Hardware choices were idiosyncratic as today and of little relevance in keeping the sport and it's traditions alive from the post war period to the boom era.
Thanks to all of those great "old" guys who were then younger than I am today for teaching us the technique and etiquette of the pace line, how to time a sprint and handle a bike shoulder-to-shoulder at race pace.

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Old 05-20-18, 07:56 AM
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I would guess a Schwinn 10 speed Continental.


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Old 05-20-18, 08:12 AM
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A junior HS-HS-College classmate had trouble driving (ticket for going too slow), so he switched to biking. He rode from southern New England to Kentucky or Tennessee (and back) in 1962 on a 10-speed Raleigh. RIP.

One of my teachers rode from New Haven to someplace in the upper Midwest (Minnesota, IIRC) when he was 16 or so in the early '40s. Single speed bike. Unsupported.
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Old 05-20-18, 08:44 AM
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Originally Posted by big chainring View Post
Interesting responses. In the Chicago area Schwinn was the "local builder". And in just about every suburban town was a Schwinn store. So the Paramount was a popular choice for cycling enthusiasts.
So Big, do you remember any divisions in the peleton between those who prefered Schwinns, and those who chose European rides instead? Do you remember any "lusting" after something European, even though you owned a quality Schwinn bicycle (if that was the case)? Just curious to get a feel for the time. Thanks.
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Old 05-20-18, 10:11 AM
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Originally Posted by John E View Post
In the 1960s in the Los Angeles / Orange County area, folks above the Varsinental level rode Schwinn Superiors, Sierras, and Paramounts, or Legnanos or Bianchis. Otto Cap exported 400 high-end Capo Siegers and upper mid-level Capo Modell Campagnolos to the Los Angeles area, but the (Austrian) marque was pretty rare elsewhere in the U.S.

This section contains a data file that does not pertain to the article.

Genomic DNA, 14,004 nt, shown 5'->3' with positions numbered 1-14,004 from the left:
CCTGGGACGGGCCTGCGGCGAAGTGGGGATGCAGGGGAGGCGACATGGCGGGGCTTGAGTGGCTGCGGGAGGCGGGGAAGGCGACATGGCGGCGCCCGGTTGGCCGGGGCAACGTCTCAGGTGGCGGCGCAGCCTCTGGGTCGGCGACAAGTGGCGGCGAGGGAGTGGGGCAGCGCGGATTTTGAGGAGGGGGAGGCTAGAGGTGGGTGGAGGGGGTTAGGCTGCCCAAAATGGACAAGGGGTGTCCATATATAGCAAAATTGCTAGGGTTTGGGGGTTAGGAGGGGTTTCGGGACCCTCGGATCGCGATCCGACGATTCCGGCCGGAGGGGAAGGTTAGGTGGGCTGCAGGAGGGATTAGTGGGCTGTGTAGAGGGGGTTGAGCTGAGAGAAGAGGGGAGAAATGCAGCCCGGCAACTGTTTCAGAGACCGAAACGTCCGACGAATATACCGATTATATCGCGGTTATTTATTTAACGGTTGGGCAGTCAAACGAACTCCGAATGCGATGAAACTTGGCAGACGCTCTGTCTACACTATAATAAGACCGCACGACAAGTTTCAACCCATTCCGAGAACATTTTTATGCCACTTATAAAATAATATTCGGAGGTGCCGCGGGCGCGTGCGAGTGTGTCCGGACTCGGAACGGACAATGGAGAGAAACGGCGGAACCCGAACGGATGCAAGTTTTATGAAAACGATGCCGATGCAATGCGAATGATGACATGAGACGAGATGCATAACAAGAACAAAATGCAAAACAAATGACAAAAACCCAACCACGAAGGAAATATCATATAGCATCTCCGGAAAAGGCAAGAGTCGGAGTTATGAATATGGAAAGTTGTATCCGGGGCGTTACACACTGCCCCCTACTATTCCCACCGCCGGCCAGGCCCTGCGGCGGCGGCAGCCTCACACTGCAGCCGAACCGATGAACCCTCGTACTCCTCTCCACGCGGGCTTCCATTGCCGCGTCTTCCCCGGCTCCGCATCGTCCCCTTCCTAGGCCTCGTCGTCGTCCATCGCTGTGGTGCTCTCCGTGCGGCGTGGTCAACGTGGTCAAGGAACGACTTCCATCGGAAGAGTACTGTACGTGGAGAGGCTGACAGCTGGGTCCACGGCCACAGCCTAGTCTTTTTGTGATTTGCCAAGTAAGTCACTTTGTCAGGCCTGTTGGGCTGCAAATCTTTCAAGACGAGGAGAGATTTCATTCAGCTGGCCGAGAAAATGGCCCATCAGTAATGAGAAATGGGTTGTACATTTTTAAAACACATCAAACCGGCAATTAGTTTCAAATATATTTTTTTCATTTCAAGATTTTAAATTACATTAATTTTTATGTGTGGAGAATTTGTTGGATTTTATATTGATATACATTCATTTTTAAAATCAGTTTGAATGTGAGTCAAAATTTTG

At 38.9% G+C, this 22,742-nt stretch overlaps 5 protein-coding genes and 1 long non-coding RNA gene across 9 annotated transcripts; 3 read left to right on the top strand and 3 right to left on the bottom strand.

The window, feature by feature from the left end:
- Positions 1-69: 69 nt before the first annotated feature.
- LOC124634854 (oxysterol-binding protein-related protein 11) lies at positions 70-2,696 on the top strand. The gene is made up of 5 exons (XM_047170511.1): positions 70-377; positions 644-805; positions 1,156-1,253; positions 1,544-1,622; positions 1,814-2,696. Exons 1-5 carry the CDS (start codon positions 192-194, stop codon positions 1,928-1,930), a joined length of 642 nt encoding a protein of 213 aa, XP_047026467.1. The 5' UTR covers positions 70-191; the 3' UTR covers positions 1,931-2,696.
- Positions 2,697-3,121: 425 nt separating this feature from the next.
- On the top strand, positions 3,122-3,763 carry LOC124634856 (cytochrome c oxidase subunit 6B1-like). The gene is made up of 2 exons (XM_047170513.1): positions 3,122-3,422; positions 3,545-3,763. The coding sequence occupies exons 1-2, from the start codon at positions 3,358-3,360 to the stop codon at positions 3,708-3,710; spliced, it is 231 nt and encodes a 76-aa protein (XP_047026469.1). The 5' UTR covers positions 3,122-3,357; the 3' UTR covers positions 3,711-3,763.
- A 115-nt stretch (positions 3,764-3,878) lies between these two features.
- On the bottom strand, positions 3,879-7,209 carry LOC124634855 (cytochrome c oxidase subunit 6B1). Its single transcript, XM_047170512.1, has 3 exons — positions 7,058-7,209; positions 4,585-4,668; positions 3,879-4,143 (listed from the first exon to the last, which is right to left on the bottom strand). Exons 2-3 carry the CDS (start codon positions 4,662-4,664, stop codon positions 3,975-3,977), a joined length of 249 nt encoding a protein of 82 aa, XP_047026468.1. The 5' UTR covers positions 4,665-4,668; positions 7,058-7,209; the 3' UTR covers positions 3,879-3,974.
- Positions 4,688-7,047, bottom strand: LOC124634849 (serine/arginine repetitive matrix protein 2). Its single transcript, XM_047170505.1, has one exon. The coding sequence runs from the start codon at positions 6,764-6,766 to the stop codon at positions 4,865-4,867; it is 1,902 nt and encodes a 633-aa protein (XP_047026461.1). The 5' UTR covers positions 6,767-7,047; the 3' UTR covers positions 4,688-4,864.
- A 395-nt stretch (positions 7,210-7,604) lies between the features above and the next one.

The department stores did carry some pretty decent Austrian (Steyr-Daimler-Puch, not Capo) 3-speeds and even occasional 10-speeds, and I do recall seeing and coveting a few low-mid-level Italian 10-speeds ca. 1962.

My first road bike was a bottom-of-the-line 1962 Bianchi Corsa, which my father bought at Wheel World in Culver City for $55, instead of splurging $70 on a Varsity. I became an early Los Angeles area adopter of Japanese bikes when I paid $150 for my 1971 American Eagle Semi-Pro (Nishiki Competition), which I rode for 20 years / 40k miles until the (lifetime guaranteed) frame broke.
In the 60's my observation was bike shops themselves often imported European "enthusiast" level bikes. A few even resold them to other shops. In the Los Angeles area an interesting influence was that prior to 1967 the importation of bikes was often as bulk cargo, off loaded on pallets at best. When shipping a "container" full of bikes became possible the economics scaled to the point of encouraging distributors who could finance the inventory and benefit from the reduction in freight cost per unit. (less "shrinkage" too).

In a school field trip to the LA port in 1966, all one saw was bulk freighters unloading. A beehive of activity. Much transferred to Port Warehouses to go through Customs and be sorted. A different time.
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Old 05-20-18, 10:27 AM
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Originally Posted by philbob57 View Post
A junior HS-HS-College classmate had trouble driving (ticket for going too slow), so he switched to biking. He rode from southern New England to Kentucky or Tennessee (and back) in 1962 on a 10-speed Raleigh. RIP.

One of my teachers rode from New Haven to someplace in the upper Midwest (Minnesota, IIRC) when he was 16 or so in the early '40s. Single speed bike. Unsupported.
Awesome, especially the single-speed unsupported. Just awesome.